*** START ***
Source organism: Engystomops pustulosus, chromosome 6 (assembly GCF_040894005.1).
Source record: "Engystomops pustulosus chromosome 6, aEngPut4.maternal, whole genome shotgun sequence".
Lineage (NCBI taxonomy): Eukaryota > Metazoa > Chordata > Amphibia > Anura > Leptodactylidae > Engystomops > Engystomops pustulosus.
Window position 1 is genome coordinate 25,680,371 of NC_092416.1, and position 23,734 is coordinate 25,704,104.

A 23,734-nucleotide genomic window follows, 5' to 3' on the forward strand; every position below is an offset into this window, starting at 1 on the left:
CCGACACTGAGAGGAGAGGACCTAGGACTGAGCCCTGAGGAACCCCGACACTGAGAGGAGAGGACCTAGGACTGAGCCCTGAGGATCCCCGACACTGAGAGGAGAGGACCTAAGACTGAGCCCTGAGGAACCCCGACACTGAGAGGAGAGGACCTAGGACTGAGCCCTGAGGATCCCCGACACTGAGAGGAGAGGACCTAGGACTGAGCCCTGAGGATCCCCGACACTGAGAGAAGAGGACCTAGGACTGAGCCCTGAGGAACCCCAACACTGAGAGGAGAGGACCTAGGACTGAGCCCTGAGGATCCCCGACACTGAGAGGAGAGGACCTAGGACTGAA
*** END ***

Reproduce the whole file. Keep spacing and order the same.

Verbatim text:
Source organism: Engystomops pustulosus, chromosome 6 (assembly GCF_040894005.1).
Source record: "Engystomops pustulosus chromosome 6, aEngPut4.maternal, whole genome shotgun sequence".
Lineage (NCBI taxonomy): Eukaryota > Metazoa > Chordata > Amphibia > Anura > Leptodactylidae > Engystomops > Engystomops pustulosus.
Window position 1 is genome coordinate 25,680,371 of NC_092416.1, and position 23,734 is coordinate 25,704,104.

A 23,734-nucleotide genomic window follows, 5' to 3' on the forward strand; every position below is an offset into this window, starting at 1 on the left:
CCGACACTGAGAGGAGAGGACCTAGGACTGAGCCCTGAGGAACCCCGACACTGAGAGGAGAGGACCTAGGACTGAGCCCTGAGGATCCCCGACACTGAGAGGAGAGGACCTAAGACTGAGCCCTGAGGAACCCCGACACTGAGAGGAGAGGACCTAGGACTGAGCCCTGAGGATCCCCGACACTGAGAGGAGAGGACCTAGGACTGAGCCCTGAGGATCCCCGACACTGAGAGAAGAGGACCTAGGACTGAGCCCTGAGGAACCCCAACACTGAGAGGAGAGGACCTAGGACTGAGCCCTGAGGATCCCCGACACTGAGAGGAGAGGACCTAGGACTGAA